© Denzil Green
Bitter Melons are an Asian, tropical gourd with a bitter taste that comes from naturally-occurring quinine in them.
They have ribbed, warty skin, and are oblong, like a small, fat cucumber. Both the fruit and the leaves are used.
They grow on an annual, climbing vine that produces both male and female flowers.
The skin ripens from emerald green to orangey-yellow. The ripest ones are the most bitter. When younger, when the skin hasn’t developed any orange yet, the melon will have a mildly sour taste and be less bitter. When the skin is orangey, the sourness disappears and the taste turns sharply bitter. Most people prefer it like this.
If not picked and left on the plant, the melon will eventually split open into parts that curl backward somewhat, looking like an opened mouth with curled lips, and expose the seeds.
The leaves are also used when young. They are often sold on their own in Asian markets.
There are many cultivars throughout Asia. Some are quite long, some are more bell-pepper shaped. Those with pale green skins are often referred to as “white” ones.
A larger variety called “Chinese Bitter Melon” is not as bitter. Compared to ones grown in India, they are larger, and a paler green.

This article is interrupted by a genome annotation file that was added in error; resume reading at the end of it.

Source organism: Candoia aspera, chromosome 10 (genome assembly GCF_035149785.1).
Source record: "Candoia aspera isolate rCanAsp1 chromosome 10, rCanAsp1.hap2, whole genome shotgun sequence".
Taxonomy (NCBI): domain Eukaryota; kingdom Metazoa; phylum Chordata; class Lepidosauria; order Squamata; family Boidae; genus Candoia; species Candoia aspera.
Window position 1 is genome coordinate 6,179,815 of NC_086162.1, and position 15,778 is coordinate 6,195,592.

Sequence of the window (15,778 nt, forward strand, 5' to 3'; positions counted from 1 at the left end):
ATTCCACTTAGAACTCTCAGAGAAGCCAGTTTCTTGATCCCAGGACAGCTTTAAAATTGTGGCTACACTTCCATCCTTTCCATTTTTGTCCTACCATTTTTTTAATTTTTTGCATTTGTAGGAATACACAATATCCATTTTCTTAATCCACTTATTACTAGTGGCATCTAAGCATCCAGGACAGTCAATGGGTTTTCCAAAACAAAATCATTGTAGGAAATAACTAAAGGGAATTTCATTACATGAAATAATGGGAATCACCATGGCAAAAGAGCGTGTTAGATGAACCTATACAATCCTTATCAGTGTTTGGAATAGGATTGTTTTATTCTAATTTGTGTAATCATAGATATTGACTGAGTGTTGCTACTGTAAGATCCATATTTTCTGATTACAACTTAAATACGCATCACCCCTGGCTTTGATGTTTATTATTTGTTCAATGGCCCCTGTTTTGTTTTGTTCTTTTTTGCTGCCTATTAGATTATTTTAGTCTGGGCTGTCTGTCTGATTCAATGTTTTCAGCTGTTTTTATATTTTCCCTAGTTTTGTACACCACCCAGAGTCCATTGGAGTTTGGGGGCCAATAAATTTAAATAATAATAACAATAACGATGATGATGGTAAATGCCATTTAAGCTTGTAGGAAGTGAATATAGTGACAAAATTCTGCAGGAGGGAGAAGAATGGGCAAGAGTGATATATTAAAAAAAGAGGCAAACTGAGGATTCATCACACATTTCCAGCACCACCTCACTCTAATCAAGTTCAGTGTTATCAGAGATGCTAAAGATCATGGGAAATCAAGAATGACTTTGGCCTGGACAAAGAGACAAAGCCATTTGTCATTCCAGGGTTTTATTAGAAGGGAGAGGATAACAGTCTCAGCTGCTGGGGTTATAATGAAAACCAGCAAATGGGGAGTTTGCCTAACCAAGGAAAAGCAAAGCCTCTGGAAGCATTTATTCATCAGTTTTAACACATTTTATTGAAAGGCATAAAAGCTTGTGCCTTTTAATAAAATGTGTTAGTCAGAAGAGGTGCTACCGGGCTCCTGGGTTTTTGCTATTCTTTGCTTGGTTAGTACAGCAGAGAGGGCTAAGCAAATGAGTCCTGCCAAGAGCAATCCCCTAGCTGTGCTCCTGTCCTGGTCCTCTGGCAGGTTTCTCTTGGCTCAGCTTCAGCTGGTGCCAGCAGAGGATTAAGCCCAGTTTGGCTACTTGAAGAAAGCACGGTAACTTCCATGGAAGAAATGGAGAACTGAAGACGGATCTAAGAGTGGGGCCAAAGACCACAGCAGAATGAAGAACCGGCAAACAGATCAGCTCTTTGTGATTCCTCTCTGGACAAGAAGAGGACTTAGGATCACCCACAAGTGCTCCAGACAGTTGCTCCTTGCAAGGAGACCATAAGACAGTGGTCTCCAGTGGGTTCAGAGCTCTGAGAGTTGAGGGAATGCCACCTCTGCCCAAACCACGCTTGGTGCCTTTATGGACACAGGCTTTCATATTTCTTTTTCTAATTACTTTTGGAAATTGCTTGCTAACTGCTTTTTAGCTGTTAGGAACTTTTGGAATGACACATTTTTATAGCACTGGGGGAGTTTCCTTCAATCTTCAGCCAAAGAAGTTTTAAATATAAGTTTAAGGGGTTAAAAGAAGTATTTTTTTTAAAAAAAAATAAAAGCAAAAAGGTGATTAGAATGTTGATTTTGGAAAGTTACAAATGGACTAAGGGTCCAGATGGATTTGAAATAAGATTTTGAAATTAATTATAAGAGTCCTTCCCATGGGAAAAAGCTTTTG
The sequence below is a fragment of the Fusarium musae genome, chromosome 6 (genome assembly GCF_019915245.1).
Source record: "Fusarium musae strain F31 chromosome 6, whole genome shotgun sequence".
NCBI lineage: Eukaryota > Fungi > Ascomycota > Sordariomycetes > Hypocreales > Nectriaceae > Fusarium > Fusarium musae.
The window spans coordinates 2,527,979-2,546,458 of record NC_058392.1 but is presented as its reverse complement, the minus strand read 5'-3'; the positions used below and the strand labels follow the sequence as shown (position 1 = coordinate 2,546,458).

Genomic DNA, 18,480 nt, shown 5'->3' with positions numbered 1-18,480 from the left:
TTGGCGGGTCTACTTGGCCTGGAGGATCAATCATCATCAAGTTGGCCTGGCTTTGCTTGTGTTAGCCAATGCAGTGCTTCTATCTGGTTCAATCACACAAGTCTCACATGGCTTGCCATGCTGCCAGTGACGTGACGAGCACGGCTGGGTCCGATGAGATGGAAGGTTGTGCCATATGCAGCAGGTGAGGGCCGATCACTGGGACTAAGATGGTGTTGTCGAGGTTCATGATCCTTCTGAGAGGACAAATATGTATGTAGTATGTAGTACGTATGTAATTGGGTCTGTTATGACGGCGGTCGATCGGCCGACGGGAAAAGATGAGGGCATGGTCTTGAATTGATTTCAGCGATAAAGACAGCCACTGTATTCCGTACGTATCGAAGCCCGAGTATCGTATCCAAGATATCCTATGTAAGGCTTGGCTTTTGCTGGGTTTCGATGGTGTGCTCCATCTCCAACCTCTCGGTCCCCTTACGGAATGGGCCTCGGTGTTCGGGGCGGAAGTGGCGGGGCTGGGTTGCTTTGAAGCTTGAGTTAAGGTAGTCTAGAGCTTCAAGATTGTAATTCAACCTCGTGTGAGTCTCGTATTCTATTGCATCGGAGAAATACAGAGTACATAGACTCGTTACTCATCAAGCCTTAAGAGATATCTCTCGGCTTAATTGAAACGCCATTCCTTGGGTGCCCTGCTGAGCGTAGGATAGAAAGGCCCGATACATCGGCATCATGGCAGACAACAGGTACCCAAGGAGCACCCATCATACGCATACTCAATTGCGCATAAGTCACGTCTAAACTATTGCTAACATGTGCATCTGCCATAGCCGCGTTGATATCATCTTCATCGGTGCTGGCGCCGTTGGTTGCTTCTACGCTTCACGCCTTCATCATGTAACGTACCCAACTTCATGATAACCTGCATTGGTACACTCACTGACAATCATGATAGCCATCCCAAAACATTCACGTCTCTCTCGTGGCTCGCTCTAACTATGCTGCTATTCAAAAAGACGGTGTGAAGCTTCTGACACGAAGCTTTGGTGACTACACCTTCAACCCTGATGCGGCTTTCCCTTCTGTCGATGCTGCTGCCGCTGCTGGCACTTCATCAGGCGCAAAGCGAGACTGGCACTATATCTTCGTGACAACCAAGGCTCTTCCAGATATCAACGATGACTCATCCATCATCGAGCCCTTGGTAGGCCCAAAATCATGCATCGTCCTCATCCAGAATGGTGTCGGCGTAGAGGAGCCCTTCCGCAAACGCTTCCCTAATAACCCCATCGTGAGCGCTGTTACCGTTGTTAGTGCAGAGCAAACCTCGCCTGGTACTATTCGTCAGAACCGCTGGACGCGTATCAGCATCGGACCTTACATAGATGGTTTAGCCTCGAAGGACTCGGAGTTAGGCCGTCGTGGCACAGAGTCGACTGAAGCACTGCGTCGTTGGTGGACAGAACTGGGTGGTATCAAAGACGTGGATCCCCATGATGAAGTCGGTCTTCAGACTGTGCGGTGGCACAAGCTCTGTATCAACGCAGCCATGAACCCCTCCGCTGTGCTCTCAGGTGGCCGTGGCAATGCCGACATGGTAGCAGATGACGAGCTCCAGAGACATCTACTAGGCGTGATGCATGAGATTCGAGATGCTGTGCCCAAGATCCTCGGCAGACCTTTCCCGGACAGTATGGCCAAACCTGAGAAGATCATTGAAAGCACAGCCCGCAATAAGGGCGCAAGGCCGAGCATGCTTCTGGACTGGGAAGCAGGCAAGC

Bitter Melon can be bought in jars and cans pickled or packed in brine. It also can be bought dried.
It is being grown in Australia in the Northern Territory and in Queensland, though Australian farmers have decided they would never be able to compete with Asian prices.
The bitter taste is much more interesting when used in a dish and balanced by the taste of other dishes,
Peel skin, cut in half, remove seeds.
If you are using Chinese Bitter Melon, remove both the seeds and the stuff around them. It is easier to remove the seeds in Indian Bitter Melon, which are much smaller, bright red and embedded in the flesh.
When you clean all this out, you are basically just left with a thin layer of flesh.
Parboiling in salted water first will reduce some of the bitterness. Or, slice, roll or press slices in salt. Let sit for up to 20 minutes, then press to squeeze the bitter juices out.
Bitter Melon is considered to have various medicinal qualities in Asian herbal medicine, and in the way of the world devised to torment children everywhere, the more bitter-tasting it is, the better you are told it is for you.